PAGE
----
Frequently Asked Questions

What is MRI Scanning?

MRI is a painless and harmless way of looking inside your body without using X-rays. It uses a large magnet, radio waves and a computer to scan the body and produce detailed pictures. This provides images which are not available by using conventional X-Rays.

How does MRI work?

Your body is made up of small particles called atoms. Hydrogen atoms make up around 95% of body mass and are a major component of water. When you are under the scanner all the atoms line up facing the same direction. When the radio wave is switched on this causes the atoms to spin in different directions and give off a signal. The computer collates the signal and a detailed image of the body is formed.

What do I have to do during an MRI scan?

You will need to lie still on a comfortable table under the magnet. The scanner will make a repetitive knocking sound. The Open scanner is a lot less noisy than the traditional closed scanner. You are in contact with the radiographer throughout the scan which takes approximately 30 minutes. You can bring a CD to listen to during the scan.

How do I prepare for the MRI scan?

You may be asked to change into a gown as zips and clips in clothing will interfere with the images. All watches and credit cards must be removed before entering the scanning room as they might be damaged by the magnetic field. All metallic objects such as hairclips, hearing aids, jewellery etc. will need to be removed. Ladies are asked to use little or no make up for head or neck scans. There is no need to stop medication for the scan and you can eat and drink as normal, unless otherwise instructed.

When should an MRI scan not be done?

It is not possible to have an MRI scan if patients have

  • A heart pacemaker
  • Certain metallic heart valves
  • Surgical aneurysm clips
  • Metallic fragments in the eyes or the head
  • If you are pregnant

When will I find out the results of my MRI scan?

The results of the scan will be sent directly to the referring clinician within 7 days from the time of the scan.

When should I arrive for my appointment?

You should arrive at the clinic 15 minutes before your appointment. Please bring any x-rays or scans that you have been asked to bring.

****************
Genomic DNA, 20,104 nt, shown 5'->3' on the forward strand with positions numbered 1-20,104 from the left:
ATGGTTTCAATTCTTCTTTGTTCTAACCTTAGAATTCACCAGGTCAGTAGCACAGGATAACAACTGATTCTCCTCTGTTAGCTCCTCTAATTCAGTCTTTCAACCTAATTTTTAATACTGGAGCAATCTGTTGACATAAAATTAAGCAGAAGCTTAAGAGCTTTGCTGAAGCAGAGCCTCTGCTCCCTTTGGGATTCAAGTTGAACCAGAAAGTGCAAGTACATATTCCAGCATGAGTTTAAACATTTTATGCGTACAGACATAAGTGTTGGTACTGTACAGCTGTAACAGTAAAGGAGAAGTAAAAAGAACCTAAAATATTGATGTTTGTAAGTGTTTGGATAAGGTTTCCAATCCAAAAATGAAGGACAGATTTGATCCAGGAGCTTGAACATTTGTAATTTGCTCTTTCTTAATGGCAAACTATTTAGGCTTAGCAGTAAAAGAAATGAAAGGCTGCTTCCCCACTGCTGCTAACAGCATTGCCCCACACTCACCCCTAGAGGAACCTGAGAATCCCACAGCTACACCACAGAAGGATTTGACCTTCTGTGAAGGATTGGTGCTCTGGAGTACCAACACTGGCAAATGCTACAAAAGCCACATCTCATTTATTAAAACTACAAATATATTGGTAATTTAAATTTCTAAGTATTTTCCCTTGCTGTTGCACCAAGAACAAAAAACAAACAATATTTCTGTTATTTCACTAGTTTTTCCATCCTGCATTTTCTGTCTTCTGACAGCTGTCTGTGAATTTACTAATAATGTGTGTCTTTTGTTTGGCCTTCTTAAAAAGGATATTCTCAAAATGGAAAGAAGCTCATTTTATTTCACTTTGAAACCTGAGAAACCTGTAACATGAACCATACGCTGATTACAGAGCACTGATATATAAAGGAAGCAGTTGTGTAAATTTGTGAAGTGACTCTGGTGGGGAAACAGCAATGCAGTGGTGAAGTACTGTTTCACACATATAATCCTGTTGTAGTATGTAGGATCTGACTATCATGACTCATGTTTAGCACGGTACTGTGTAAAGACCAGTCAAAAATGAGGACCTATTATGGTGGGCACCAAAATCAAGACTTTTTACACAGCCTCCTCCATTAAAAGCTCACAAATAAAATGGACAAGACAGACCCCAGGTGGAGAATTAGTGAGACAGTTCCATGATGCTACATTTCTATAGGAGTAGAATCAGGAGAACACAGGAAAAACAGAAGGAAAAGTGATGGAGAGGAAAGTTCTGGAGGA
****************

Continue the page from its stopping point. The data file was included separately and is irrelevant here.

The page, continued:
What should I do if I have any queries?

Please call our reception desk on 0191 281 2636 and we will be able to give you any extra information that you require.

I’m having an arthrogram, what does that mean?

An arthrogram is a picture of a joint following an injection of medication. Depending on which part of the body is to be examined, you may be asked to undress and put on a gown. The radiologist who will perform the arthrogram will clean the skin with a sterilising solution and after injecting local anaesthetic, will inject the medication into the joint. The MRI will then take place which will take between 20-30 minutes. We advise that you do not drive immediately after an arthrogram.

I’m having a nerve root injection, what does that mean?

A nerve root injection is an injection into the sheath surrounding a nerve root. This is carried out to decrease pain and define the root more precisely. The process involves lying on your abdomen in a comfortable position whilst a local anaesthetic in injected into the area of your back that is to be examined. The correct area is then found using a x-ray imaging and a steroid injected through a needle. There may be some pressure or pain with this procedure and the doctor will want to know how this discomfort compares to your usual pain or symptoms. Following the procedure, a nurse will take you to a room to rest for as long as it is necessary to recover. You must be accompanied home and you must not drive home from the clinic.

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